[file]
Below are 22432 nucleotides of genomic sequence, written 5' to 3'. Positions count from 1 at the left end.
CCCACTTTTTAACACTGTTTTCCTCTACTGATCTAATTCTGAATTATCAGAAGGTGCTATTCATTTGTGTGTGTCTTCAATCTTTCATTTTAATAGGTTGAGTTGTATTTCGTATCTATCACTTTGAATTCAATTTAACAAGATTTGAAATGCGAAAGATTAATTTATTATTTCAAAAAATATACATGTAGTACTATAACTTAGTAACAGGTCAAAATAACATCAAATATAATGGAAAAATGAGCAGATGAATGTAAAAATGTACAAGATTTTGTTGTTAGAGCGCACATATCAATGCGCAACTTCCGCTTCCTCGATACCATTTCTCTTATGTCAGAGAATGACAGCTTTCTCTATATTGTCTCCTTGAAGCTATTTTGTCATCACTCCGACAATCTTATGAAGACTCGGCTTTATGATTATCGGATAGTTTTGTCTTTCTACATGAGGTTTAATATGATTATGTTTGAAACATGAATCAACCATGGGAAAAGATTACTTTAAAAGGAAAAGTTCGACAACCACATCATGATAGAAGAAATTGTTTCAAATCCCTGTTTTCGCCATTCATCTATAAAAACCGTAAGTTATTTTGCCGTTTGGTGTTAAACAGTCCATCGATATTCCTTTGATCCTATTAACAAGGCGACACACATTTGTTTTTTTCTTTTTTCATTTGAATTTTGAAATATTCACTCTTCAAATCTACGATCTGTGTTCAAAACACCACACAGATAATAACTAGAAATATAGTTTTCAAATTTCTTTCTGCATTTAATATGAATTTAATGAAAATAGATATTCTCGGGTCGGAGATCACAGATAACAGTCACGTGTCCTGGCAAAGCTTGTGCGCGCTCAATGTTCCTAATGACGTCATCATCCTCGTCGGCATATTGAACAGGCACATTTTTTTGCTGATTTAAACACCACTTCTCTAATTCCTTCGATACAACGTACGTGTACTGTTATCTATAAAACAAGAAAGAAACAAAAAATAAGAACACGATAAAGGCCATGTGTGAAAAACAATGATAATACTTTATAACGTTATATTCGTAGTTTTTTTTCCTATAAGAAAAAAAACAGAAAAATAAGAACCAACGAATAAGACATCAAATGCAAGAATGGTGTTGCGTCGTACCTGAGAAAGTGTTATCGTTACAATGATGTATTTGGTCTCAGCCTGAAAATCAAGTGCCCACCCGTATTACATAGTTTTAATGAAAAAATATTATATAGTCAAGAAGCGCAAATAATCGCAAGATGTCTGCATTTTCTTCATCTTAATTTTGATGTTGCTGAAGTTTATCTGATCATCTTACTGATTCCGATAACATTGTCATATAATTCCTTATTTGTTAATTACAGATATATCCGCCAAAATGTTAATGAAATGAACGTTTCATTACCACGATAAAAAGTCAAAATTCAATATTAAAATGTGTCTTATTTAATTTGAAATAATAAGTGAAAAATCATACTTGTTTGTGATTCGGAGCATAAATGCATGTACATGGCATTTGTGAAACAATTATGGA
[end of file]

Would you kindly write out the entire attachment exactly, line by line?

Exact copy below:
Below are 22432 nucleotides of genomic sequence, written 5' to 3'. Positions count from 1 at the left end.
CCCACTTTTTAACACTGTTTTCCTCTACTGATCTAATTCTGAATTATCAGAAGGTGCTATTCATTTGTGTGTGTCTTCAATCTTTCATTTTAATAGGTTGAGTTGTATTTCGTATCTATCACTTTGAATTCAATTTAACAAGATTTGAAATGCGAAAGATTAATTTATTATTTCAAAAAATATACATGTAGTACTATAACTTAGTAACAGGTCAAAATAACATCAAATATAATGGAAAAATGAGCAGATGAATGTAAAAATGTACAAGATTTTGTTGTTAGAGCGCACATATCAATGCGCAACTTCCGCTTCCTCGATACCATTTCTCTTATGTCAGAGAATGACAGCTTTCTCTATATTGTCTCCTTGAAGCTATTTTGTCATCACTCCGACAATCTTATGAAGACTCGGCTTTATGATTATCGGATAGTTTTGTCTTTCTACATGAGGTTTAATATGATTATGTTTGAAACATGAATCAACCATGGGAAAAGATTACTTTAAAAGGAAAAGTTCGACAACCACATCATGATAGAAGAAATTGTTTCAAATCCCTGTTTTCGCCATTCATCTATAAAAACCGTAAGTTATTTTGCCGTTTGGTGTTAAACAGTCCATCGATATTCCTTTGATCCTATTAACAAGGCGACACACATTTGTTTTTTTCTTTTTTCATTTGAATTTTGAAATATTCACTCTTCAAATCTACGATCTGTGTTCAAAACACCACACAGATAATAACTAGAAATATAGTTTTCAAATTTCTTTCTGCATTTAATATGAATTTAATGAAAATAGATATTCTCGGGTCGGAGATCACAGATAACAGTCACGTGTCCTGGCAAAGCTTGTGCGCGCTCAATGTTCCTAATGACGTCATCATCCTCGTCGGCATATTGAACAGGCACATTTTTTTGCTGATTTAAACACCACTTCTCTAATTCCTTCGATACAACGTACGTGTACTGTTATCTATAAAACAAGAAAGAAACAAAAAATAAGAACACGATAAAGGCCATGTGTGAAAAACAATGATAATACTTTATAACGTTATATTCGTAGTTTTTTTTCCTATAAGAAAAAAAACAGAAAAATAAGAACCAACGAATAAGACATCAAATGCAAGAATGGTGTTGCGTCGTACCTGAGAAAGTGTTATCGTTACAATGATGTATTTGGTCTCAGCCTGAAAATCAAGTGCCCACCCGTATTACATAGTTTTAATGAAAAAATATTATATAGTCAAGAAGCGCAAATAATCGCAAGATGTCTGCATTTTCTTCATCTTAATTTTGATGTTGCTGAAGTTTATCTGATCATCTTACTGATTCCGATAACATTGTCATATAATTCCTTATTTGTTAATTACAGATATATCCGCCAAAATGTTAATGAAATGAACGTTTCATTACCACGATAAAAAGTCAAAATTCAATATTAAAATGTGTCTTATTTAATTTGAAATAATAAGTGAAAAATCATACTTGTTTGTGATTCGGAGCATAAATGCATGTACATGGCATTTGTGAAACAATTATGGA